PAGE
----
let's say I'm targeting chefs (as a business to business type offer) and I get a better conversion rate when we use a geographic identifier to narrow down the field.
I know full well there is a consumer searcher looking for chefs as well, and of course they like to use geo identifiers as well, so knowing this I try to block out the consumer search by using negative keywords.
I see here in my logs a search for "find me a chef in Alabama to cook in my home" and I know full well we use "home" as a negative (broad match) term.
We have "chef in Alabama" as a broad match term.
Perhaps I am misunderstanding something here...
How is it that a negative key word is supposed to work if it doesn't block this particular type of search?
Msg#: 3743775 posted 12:50 am on Sep 14, 2008 (gmt 0)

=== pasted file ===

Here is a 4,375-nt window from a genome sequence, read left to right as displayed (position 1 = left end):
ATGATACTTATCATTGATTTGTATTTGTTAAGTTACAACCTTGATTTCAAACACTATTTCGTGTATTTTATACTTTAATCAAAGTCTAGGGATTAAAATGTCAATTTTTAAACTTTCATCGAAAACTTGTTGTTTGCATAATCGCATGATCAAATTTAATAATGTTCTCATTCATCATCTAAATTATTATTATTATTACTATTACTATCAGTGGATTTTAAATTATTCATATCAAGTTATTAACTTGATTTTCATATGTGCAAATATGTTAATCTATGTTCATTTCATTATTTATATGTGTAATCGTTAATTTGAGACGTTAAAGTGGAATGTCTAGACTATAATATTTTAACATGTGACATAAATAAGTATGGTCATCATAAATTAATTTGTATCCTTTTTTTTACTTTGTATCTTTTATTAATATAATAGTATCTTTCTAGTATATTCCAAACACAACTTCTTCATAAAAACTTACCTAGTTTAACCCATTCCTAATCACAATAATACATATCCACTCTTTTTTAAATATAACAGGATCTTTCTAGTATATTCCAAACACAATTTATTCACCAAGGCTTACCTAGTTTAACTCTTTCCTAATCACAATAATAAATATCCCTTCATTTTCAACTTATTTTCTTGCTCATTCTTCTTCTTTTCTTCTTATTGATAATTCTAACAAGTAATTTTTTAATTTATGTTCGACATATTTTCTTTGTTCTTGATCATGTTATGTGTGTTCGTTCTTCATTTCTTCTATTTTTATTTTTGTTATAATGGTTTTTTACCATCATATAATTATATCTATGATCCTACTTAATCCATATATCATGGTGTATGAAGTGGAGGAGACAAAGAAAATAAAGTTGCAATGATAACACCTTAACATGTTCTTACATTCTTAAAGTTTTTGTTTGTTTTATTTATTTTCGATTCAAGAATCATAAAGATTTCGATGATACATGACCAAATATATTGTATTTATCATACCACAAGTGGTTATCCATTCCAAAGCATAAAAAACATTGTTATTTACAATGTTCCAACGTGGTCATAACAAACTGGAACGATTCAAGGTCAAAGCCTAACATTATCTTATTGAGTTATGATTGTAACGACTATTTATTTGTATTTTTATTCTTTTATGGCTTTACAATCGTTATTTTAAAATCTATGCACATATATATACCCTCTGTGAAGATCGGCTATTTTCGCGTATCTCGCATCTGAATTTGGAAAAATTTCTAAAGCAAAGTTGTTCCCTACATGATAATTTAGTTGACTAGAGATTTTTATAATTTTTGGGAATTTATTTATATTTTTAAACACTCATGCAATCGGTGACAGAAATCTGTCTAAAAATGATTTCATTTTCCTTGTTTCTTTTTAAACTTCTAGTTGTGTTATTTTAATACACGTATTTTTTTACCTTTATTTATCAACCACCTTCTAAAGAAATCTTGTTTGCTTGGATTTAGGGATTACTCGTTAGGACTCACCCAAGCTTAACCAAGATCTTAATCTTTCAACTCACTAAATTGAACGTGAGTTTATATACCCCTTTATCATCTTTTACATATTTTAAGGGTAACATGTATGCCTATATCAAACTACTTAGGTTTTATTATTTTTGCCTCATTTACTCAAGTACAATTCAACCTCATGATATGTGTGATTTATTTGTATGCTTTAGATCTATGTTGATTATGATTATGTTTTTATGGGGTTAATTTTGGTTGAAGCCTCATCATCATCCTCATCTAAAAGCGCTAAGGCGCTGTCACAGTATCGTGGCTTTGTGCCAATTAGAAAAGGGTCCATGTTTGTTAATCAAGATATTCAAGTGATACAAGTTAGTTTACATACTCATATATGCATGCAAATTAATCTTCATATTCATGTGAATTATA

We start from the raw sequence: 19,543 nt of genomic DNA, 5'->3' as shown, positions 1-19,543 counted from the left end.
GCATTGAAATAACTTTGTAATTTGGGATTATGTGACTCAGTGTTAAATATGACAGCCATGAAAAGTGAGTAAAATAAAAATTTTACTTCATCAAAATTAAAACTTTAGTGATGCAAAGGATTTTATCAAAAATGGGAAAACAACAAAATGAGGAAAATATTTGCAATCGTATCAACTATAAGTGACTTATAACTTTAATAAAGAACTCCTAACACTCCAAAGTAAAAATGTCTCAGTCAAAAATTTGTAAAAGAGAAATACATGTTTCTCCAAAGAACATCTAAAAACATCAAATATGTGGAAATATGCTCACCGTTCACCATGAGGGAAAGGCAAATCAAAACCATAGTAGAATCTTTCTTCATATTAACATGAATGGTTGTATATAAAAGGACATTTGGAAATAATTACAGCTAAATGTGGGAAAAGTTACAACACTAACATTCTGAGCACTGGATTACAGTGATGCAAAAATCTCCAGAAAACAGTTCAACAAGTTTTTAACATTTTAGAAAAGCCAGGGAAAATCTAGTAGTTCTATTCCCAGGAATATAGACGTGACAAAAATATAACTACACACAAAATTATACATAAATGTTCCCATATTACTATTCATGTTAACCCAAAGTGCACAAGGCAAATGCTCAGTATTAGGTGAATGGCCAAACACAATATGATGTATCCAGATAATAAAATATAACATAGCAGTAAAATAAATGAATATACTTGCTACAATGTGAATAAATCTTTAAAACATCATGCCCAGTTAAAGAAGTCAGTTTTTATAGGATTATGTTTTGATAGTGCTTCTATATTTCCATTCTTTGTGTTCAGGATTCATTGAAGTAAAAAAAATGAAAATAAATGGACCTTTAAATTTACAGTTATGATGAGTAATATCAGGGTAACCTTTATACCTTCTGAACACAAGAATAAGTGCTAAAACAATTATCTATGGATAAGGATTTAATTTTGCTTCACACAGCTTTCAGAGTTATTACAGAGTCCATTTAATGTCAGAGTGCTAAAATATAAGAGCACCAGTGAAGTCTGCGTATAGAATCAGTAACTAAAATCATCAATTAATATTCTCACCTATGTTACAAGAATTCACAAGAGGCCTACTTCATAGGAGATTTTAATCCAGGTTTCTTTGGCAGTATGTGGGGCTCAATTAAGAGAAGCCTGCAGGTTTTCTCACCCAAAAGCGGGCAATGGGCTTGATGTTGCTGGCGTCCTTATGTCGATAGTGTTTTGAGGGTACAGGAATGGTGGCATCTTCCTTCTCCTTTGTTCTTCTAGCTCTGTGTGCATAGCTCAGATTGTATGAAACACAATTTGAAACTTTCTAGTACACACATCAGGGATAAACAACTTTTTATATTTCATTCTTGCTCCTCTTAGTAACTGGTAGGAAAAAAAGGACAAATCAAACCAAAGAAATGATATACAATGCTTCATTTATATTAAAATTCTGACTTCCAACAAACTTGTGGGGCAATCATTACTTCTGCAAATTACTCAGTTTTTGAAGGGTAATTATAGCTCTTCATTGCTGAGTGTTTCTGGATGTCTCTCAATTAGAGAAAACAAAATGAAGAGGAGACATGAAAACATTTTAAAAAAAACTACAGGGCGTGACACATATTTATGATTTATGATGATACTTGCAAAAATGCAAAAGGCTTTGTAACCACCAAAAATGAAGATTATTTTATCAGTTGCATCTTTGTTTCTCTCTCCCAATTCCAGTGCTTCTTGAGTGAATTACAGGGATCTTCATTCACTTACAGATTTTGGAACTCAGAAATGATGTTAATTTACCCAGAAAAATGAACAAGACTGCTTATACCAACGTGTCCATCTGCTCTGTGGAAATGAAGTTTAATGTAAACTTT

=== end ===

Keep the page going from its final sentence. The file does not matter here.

yes one click.
It caused me to confirm that both the negative word is in the account, and the multiple word phrase used by the searcher which contains the negative word does indeed cause the advertisement to display.
So it seems that in this case, the negative does not block the advertisement.
Further analysis seems to indicate that a long phrase (like a sentence) that contains both the negative word and the targeted words is more likely to cause the advertisement to display than a short list of those same words.
It is almost as if the negative fails to work if it is the fourth or fifth word in a string.
Look in your Campaign Settings for the Expanded Broad Match setting.
It still shouldn't override a negative keyword, though. I'm thinking that maybe your tail was just a little too long, which shouldn't be the case, given how many people search with full sentences - but maybe you ran up against a limit we never figured on before.
Msg#: 3743775 posted 12:52 am on Sep 23, 2008 (gmt 0)
Yes you are correct in your understanding of how negative keywords work. However I think adwords will sometimes ignore words at the end of very long queries, so that could explain what's going on in this particular case.